7 tips for better cyber hygiene

10 November 2020 by National Bank
Cyber hygiene

Whenever you’re online, whether at home or at work, or when commuting or working from home, you’re exposed to cyberattacks. The key to reducing your risk of fraud is maintaining good cyber hygiene. Follow these simple tips to put the odds in your favour.

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What is cyber hygiene?

They’re the things you can do to improve your safety online and protect yourself from fraud. Every year, the number of cases of online fraud goes up. “And they’ve spiked in 2020 with the pandemic,” states Tony Fachaux, cybersecurity awareness expert at National Bank. “Fraudsters always use the same methods. By practicing good cyber hygiene and increasing your vigilance, which tends to slip when you’re online all the time, you can easily avoid fraud.”

A cyberattack can lead to identity theft, data theft, or financial theft, which can tarnish your credit report and even land you in court. Practicing good cyber hygiene is the best way to stop cybercriminals. “The fact that there are cyberattacks means that people and companies don’t have a grasp on basic safety practices,” the expert insists.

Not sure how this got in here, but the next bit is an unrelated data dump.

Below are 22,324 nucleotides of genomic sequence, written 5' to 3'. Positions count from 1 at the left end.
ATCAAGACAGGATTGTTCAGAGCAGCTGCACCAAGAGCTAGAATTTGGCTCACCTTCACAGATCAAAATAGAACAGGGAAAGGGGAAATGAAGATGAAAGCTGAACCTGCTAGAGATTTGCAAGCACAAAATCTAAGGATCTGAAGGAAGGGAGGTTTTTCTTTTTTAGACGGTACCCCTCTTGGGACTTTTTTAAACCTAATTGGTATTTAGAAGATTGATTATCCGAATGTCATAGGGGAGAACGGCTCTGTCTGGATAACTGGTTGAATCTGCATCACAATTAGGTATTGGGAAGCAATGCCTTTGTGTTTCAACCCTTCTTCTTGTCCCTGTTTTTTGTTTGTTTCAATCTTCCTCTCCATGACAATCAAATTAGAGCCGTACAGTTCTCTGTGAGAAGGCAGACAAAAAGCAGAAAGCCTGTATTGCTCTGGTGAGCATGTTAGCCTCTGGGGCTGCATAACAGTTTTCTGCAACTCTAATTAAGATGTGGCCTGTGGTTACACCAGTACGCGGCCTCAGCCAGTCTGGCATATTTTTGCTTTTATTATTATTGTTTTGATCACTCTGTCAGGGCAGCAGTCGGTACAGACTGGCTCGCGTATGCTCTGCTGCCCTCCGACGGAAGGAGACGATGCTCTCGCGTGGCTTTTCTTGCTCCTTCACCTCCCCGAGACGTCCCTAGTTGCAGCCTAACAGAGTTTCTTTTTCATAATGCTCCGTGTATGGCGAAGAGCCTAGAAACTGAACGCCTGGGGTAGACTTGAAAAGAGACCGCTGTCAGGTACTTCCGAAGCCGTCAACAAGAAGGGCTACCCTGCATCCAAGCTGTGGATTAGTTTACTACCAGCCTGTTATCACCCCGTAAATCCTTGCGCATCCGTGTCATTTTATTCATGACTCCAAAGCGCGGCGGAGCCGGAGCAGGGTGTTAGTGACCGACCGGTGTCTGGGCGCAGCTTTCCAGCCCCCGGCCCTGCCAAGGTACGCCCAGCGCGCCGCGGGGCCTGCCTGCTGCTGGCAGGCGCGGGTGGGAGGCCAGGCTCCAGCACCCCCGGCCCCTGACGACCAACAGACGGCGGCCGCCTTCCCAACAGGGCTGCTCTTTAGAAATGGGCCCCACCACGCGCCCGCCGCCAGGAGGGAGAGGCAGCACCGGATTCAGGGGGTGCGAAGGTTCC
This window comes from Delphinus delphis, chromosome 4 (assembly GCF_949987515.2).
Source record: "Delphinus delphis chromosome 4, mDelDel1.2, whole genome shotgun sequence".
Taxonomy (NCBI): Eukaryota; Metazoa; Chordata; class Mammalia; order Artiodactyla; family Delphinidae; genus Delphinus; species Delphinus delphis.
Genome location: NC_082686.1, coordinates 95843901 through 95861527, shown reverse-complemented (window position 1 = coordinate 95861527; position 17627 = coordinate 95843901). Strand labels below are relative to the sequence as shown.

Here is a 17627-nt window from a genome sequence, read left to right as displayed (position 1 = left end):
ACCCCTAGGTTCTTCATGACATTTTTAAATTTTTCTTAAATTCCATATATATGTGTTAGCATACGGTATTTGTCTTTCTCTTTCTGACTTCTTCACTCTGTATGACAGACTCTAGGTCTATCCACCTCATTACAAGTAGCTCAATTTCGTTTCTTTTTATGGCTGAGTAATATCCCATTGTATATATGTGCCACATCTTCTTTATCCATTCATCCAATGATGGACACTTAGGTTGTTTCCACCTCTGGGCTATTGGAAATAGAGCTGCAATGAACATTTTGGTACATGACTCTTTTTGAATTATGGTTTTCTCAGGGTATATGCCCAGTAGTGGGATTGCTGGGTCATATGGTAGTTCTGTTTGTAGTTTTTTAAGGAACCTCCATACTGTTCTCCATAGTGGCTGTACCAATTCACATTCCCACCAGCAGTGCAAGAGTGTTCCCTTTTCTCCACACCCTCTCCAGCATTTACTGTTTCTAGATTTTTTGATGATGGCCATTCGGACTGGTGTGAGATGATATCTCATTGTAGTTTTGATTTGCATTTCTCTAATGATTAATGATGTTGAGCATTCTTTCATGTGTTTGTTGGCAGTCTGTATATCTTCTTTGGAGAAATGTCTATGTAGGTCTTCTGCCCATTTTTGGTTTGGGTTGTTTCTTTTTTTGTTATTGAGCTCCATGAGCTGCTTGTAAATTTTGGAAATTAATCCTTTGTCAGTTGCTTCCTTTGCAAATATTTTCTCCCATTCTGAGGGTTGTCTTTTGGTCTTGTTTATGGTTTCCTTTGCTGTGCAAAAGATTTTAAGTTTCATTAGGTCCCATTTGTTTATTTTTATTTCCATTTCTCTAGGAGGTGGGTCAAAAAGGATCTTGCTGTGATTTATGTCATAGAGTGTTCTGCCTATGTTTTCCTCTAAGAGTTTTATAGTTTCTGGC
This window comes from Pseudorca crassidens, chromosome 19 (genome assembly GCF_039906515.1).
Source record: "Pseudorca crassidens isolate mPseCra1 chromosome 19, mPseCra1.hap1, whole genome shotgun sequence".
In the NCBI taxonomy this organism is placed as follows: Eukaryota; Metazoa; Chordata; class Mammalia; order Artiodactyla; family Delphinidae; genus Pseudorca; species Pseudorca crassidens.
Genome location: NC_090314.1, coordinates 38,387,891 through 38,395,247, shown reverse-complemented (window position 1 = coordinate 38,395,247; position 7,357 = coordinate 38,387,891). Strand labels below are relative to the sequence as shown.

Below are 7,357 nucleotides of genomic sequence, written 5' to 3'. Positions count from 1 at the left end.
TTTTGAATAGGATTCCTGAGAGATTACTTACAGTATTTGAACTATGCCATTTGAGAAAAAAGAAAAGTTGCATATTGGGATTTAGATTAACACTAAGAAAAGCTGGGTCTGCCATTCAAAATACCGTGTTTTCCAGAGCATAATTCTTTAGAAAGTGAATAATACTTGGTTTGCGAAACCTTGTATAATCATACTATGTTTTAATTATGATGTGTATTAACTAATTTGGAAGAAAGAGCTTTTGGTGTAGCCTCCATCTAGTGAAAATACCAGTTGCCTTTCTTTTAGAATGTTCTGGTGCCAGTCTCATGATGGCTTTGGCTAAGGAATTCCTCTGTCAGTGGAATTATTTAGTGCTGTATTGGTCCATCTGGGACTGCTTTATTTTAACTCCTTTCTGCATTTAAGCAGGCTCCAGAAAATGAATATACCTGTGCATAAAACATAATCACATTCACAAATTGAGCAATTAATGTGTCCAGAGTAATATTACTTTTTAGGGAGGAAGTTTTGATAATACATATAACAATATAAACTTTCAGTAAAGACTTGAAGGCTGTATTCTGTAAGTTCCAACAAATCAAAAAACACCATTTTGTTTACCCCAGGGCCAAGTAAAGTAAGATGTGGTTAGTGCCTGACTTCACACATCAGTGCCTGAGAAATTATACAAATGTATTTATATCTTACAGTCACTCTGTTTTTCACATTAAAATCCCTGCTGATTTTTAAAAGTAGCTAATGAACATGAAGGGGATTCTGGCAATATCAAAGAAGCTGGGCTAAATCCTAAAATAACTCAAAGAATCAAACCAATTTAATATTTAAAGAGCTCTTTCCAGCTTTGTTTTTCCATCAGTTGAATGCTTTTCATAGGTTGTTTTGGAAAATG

Best practices for better cyber hygiene

1. Protect your devices

Get an antivirus that scans websites, downloads, attachments and external hard drives. “Antivirus software has evolved; it doesn’t just scan for viruses anymore,” Tony Fachaux explains. “It includes other safeguards, like behavioural analysis that detects suspicious activity on a device.”

A good protection tool also offers firewalls, among other things, which analyze the computer network’s incoming and outgoing connections to block fraudulent activity. “A virus that gets installed steals information and will try to communicate with the hacker to send it to them,” he continues. “A firewall could block this kind of flow of information.” Also, check regularly to make sure these protection measures are enabled.

2. Choose a secure Wi-Fi network

Avoid connecting your devices (phone, tablet, computer) to unknown or unsecure Wi-Fi networks. If you’re connected to a public Wi-Fi network, a fraudster could get their hands on your personal information. “High-end hotels are a favourite for fraudsters, for example,” Tony Fachaux points out. “They know that clients could possess important company information. We recommend avoiding any sort of confidential activity on a public network, like logging into your bank account or using your email.” To secure your Wi-Fi at home, change the default passwords for your network and your router.

3. Use strong passwords

A strong password allows you to protect the accounts on your personal and professional devices. It should be as long as possible, only make sense to you, and be unique. Never write down or share your passwords. You can also enable two-factor authentication, which is a two-step identity verification process, to reduce your risk of fraud considerably.